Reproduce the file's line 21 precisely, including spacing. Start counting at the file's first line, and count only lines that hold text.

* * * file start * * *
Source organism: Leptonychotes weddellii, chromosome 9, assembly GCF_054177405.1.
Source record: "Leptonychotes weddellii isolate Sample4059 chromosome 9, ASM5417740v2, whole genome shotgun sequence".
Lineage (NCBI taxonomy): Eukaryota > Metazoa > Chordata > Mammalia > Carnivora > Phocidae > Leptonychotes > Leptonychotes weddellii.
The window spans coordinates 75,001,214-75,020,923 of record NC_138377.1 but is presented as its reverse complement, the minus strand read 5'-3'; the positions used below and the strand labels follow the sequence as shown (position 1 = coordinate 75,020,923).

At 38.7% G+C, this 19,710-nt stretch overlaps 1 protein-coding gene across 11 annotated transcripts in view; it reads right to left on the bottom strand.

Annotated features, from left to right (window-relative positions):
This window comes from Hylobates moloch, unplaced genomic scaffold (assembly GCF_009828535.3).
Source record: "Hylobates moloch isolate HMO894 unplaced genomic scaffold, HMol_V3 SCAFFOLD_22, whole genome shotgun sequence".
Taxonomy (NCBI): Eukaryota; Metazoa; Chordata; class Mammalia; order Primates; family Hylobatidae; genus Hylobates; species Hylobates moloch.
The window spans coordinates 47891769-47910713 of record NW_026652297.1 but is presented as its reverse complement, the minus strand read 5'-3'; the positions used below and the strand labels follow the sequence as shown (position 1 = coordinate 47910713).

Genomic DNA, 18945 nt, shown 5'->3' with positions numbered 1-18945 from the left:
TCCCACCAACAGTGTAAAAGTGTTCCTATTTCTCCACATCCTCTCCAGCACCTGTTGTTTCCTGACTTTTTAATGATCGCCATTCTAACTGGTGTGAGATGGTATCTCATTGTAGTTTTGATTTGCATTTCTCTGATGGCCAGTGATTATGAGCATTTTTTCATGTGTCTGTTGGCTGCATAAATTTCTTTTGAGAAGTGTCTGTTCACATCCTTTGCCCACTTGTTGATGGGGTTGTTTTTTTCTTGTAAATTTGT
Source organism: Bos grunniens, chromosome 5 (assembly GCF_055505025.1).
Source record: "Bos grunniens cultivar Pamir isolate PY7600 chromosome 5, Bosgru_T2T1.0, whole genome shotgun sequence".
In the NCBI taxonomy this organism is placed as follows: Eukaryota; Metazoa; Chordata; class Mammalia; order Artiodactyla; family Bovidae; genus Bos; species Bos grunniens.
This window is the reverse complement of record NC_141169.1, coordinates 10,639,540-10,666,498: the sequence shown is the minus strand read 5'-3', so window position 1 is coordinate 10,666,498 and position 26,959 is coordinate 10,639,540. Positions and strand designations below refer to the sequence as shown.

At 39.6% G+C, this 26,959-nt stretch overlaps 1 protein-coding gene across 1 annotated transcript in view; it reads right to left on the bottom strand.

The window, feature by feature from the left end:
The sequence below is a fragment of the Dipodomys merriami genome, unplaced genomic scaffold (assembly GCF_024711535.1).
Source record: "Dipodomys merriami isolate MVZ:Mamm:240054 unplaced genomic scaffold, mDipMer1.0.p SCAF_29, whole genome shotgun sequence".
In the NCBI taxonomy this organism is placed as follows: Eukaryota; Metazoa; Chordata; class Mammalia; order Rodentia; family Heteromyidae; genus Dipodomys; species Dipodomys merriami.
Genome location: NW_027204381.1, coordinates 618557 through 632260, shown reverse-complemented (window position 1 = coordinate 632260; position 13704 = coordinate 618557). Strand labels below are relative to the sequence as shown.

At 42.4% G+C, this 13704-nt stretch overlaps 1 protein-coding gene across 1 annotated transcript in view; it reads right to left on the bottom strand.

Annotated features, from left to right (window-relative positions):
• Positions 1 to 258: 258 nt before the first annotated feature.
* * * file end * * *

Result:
In the NCBI taxonomy this organism is placed as follows: Eukaryota; Metazoa; Chordata; class Mammalia; order Rodentia; family Heteromyidae; genus Dipodomys; species Dipodomys merriami.